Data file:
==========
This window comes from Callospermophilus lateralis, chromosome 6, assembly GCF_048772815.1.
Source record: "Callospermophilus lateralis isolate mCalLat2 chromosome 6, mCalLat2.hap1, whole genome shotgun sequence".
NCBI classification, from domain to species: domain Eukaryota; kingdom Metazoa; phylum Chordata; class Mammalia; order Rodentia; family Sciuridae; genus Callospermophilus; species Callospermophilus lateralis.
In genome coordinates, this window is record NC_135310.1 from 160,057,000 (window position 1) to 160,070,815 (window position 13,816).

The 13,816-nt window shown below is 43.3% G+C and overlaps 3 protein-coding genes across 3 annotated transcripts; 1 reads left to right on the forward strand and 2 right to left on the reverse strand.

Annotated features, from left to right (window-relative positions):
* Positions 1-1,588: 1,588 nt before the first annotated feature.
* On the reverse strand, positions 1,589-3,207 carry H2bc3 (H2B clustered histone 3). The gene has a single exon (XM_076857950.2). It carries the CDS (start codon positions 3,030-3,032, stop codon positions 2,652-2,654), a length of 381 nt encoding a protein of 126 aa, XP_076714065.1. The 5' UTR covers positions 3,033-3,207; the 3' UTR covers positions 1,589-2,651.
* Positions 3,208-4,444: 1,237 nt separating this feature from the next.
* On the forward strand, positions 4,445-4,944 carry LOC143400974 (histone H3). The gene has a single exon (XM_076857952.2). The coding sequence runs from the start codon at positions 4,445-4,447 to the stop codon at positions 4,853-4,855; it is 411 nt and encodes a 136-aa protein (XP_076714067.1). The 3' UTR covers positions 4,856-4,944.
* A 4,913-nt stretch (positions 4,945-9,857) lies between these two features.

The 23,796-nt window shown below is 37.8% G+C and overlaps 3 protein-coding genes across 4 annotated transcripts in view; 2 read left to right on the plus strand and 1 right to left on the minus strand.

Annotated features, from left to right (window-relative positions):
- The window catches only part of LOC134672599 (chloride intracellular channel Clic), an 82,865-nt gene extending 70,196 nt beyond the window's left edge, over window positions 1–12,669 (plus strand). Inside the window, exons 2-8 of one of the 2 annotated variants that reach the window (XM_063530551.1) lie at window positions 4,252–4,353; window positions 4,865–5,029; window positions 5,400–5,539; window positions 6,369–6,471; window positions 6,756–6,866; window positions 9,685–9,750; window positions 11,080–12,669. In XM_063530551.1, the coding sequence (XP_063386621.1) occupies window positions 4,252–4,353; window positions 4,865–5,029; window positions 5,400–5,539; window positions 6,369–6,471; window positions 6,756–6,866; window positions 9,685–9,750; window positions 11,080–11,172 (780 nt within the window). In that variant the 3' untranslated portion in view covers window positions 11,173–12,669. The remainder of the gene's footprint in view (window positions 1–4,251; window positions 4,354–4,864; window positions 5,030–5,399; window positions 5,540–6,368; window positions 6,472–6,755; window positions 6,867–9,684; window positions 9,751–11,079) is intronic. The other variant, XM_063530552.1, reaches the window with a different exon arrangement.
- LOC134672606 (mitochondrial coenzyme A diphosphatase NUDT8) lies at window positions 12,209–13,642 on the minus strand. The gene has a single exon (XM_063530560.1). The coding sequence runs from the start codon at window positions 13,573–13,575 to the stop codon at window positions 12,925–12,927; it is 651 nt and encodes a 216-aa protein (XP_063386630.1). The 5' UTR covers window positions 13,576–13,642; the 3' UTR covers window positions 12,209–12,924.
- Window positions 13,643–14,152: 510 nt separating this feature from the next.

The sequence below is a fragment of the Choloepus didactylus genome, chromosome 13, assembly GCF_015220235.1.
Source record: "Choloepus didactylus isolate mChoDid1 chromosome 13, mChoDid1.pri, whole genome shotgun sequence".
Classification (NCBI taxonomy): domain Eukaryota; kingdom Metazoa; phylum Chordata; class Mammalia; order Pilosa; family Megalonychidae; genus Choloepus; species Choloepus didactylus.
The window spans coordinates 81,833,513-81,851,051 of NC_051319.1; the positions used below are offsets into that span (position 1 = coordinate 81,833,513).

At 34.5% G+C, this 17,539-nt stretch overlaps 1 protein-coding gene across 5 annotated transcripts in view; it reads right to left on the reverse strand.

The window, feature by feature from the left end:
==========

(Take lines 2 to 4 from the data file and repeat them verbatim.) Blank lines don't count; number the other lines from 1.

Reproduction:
Source record: "Callospermophilus lateralis isolate mCalLat2 chromosome 6, mCalLat2.hap1, whole genome shotgun sequence".
NCBI classification, from domain to species: domain Eukaryota; kingdom Metazoa; phylum Chordata; class Mammalia; order Rodentia; family Sciuridae; genus Callospermophilus; species Callospermophilus lateralis.
In genome coordinates, this window is record NC_135310.1 from 160,057,000 (window position 1) to 160,070,815 (window position 13,816).